The UNICEF meeting highlighted the urgency of tackling these problems, laying out the case for an all-of-society approach—which begins with community engagement and includes education; health; (including family welfare and early childhood development); social protection; agriculture; and the private sector to name just a few. There will also need to be significant regulatory and fiscal engagement, such as addressing the marketing of breastmilk substitutes and the marketing of foods and non-alcoholic beverages to children; implementing health-related food taxes; improving labeling requirements for foods high in salt, sugar, and fats; and product reformulation.
While there was widespread criticism of both the lamentable lack of progress and the uninspiring declaration from many quarters, some of the most powerful and pointed remarks during the week came from Ilona Kickbush, director of the Global Health Centre at the Graduate Institute of Geneva, who commented at the UNICEF meeting about the “commercial determinants of health,” that push a segment of the population into consuming unhealthy goods and foods. She also noted that people are generally oblivious that many pension funds—which invest in these sorts of companies—are “guaranteeing our future by destroying the future of the next generation” and called on the need for investor’s forum, as she thinks that most people are simply not aware.
Although there has been quite a lot of hand-wringing about this lack of progress in tackling NCDs and a similar level of lament over fragmentation in global health, there has been little in the way of fresh and pragmatic thinking on how to help countries paralyzed by the scale and scope of the problems they are facing to take some concrete actions forward.
At least part of the problem with the NCD agenda lies in the name itself. We have collectively spurred world leaders to action to address “communicable” disease threats (through the Global Health Security Agenda, Antimicrobial Resistance, and the Global Fund to Fight AIDS, Tuberculosis, and Malaria, to name a few) by arguing that their transmissibility poses an immediate danger. By branding some of the world’s biggest killers—cardiovascular disease, diabetes, chronic pulmonary disease, and cancer—as “noncommunicable" diseases, we imply that they are non-threats, and therefore not worthy of urgent attention. Couple this with the impression—from the original press release about the 2011 HLM—that the NCDs are lifestyle and diet-related illnesses, and you have a recipe for inaction.
We can change this. From a health systems perspective, it matters far less whether a disease is infectious or non-infectious (and it turns out that the line between the two is in fact quite blurry, with many noncommunicable diseases having an underlying infectious etiology) than whether it is acute or chronic. In many countries, especially those in lower resource settings, health systems are designed and operated to address acute disease, whether infectious (such as malaria, diarrheal diseases, and acute respiratory illnesses) or non-infectious (such as injuries). Programs for the prevention and treatment of chronic diseases are generally weak or absent, with one notable exception: HIV and AIDS. The global investments in combatting HIV and AIDS have helped countries develop systems to prevent infection in the first place, identify infected individuals, link them to quality-assured diagnostic testing and treatment, and ensure that they remain on treatment that results in viral load suppression and therefore dramatically improved survival. Countries have demonstrated that they can develop and maintain systems to provide individuals with lifelong care, surpassing expectations in many cases.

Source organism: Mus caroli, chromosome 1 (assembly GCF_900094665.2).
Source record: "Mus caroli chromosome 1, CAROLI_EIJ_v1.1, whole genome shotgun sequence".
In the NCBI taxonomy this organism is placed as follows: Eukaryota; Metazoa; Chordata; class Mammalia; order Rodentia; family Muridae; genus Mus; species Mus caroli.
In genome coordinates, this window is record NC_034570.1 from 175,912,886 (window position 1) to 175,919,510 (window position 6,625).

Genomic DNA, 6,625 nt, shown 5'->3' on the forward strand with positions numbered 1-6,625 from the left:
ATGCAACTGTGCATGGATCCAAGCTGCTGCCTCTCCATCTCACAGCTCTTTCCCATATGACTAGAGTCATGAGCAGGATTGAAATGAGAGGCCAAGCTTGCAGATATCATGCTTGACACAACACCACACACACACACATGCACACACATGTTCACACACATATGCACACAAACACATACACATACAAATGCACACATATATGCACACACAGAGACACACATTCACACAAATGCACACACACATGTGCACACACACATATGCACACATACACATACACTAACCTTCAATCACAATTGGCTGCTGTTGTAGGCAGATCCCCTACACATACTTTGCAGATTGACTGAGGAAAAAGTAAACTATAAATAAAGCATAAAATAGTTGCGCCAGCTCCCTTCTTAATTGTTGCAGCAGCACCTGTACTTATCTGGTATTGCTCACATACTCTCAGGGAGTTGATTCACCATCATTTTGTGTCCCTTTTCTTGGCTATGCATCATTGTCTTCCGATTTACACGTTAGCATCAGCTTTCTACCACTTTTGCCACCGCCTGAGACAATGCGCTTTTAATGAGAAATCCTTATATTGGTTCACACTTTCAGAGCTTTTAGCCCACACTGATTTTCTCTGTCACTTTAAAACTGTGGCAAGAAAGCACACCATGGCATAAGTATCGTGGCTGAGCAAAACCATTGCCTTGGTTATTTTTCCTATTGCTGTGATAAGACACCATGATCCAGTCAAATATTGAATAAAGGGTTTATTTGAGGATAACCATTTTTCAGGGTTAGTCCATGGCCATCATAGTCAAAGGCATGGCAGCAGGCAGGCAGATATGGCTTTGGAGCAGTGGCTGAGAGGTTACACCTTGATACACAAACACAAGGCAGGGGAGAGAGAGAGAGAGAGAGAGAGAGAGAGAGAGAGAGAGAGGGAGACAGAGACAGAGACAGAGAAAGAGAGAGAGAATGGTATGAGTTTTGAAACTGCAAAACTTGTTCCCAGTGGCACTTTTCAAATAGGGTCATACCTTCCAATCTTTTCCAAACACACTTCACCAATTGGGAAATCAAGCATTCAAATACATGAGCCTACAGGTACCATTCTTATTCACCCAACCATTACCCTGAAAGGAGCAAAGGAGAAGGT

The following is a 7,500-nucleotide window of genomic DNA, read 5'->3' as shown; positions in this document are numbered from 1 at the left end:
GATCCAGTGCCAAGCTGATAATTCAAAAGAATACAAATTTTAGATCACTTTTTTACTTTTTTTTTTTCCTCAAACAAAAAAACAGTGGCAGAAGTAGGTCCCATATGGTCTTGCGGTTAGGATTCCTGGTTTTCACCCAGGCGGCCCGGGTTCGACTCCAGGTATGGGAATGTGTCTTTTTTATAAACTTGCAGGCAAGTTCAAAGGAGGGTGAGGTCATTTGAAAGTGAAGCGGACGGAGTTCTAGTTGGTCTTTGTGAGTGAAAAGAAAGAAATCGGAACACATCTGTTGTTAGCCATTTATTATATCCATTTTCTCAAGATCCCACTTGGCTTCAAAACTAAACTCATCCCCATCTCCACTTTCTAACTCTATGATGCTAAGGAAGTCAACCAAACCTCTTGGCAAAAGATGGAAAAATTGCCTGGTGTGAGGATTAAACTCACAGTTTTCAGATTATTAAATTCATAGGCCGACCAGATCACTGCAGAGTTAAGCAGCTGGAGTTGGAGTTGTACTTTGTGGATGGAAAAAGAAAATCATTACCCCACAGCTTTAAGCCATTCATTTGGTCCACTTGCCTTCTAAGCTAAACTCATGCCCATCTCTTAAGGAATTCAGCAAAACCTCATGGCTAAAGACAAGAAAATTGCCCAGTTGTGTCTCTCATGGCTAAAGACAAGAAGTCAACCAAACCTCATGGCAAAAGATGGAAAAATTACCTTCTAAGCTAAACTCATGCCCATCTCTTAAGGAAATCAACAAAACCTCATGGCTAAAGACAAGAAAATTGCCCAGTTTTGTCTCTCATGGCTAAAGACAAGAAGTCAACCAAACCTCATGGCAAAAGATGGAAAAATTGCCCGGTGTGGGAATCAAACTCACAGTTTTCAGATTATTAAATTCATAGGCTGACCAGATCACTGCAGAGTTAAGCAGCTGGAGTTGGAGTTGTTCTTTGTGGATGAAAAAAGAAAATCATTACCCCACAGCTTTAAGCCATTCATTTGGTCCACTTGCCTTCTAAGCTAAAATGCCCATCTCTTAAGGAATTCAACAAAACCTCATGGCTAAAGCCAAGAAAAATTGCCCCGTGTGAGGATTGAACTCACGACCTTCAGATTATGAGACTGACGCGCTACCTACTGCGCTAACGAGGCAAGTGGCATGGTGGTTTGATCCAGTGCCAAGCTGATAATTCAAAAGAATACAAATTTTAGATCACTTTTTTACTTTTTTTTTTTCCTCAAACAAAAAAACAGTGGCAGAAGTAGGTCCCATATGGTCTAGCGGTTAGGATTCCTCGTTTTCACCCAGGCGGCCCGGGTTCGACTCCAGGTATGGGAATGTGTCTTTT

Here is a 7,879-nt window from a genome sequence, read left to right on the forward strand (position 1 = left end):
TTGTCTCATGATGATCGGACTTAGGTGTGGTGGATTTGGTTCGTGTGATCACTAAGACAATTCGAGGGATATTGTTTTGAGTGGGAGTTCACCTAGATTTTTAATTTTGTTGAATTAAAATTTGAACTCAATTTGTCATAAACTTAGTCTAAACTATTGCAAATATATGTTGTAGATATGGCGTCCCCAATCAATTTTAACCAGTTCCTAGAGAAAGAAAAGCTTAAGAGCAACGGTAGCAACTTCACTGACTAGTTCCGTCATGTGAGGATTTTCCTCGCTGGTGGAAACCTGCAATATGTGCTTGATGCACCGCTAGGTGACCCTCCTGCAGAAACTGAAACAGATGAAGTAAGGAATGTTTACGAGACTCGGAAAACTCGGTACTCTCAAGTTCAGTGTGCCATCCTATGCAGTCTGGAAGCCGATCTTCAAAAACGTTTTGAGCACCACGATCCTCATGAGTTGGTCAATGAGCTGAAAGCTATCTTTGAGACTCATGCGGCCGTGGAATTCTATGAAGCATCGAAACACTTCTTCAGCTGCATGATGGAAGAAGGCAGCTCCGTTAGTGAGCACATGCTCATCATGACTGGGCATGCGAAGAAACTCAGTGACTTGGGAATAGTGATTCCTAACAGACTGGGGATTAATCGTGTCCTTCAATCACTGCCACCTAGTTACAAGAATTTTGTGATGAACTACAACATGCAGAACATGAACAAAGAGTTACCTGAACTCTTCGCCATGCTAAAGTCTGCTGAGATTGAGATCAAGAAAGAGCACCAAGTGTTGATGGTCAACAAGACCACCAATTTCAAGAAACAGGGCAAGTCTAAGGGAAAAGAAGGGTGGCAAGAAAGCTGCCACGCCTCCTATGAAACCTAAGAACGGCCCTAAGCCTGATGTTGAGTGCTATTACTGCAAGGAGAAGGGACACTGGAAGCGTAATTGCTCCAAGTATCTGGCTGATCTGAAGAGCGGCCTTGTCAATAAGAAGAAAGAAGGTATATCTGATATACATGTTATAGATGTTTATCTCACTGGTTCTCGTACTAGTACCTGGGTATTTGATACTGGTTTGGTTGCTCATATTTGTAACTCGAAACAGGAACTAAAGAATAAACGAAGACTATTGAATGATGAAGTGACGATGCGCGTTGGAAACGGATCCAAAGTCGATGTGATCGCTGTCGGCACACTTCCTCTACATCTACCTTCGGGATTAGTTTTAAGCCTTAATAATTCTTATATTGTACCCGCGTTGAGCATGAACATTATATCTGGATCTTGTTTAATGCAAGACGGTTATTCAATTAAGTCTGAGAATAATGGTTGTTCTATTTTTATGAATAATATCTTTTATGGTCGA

We can now build on this tremendous legacy. We can support countries to break down the unhelpful dichotomy between infectious and non-infectious diseases. In countries such as Cambodia, where the HIV epidemic is entering an elimination phase, building out the HIV and AIDS service platform could vastly accelerate national responses to the rising tide of other chronic diseases, most notably diabetes and hypertension. Doing so would contribute to better care for persons living with HIV, provide quality life-long services for individuals with other chronic conditions, and help to continue breaking down stigma associated with HIV and AIDS, as it will become viewed as one of any number of life-long chronic diseases (infectious or not) from which one can suffer, and for which high-quality lifelong treatment and care are available.
Given the sheer number of people who are affected by NCDs (both directly and indirectly), it should be easy to mobilize sufficient numbers of people to change the narrative and the trajectory. As one panelist pointed out in New York, “We continue to think of us [the policy makers] and them, but we are the patients.” We need to mobilize each and every person who has an NCD or is affected by one and put that mass of humanity to work into making this a winnable battle. The next HLM on NCDs is now scheduled for 2025. There is a lot of work that can and must be done between now and 2030 if the ambitious global and country-level targets are going to be met. The urgency of turning high-level political rhetoric into on-the-ground action cannot be overstated.
Robert Newman is a non-resident senior associate with the Global Health Policy Center at the Center for Strategic and International Studies in Washington, D.C.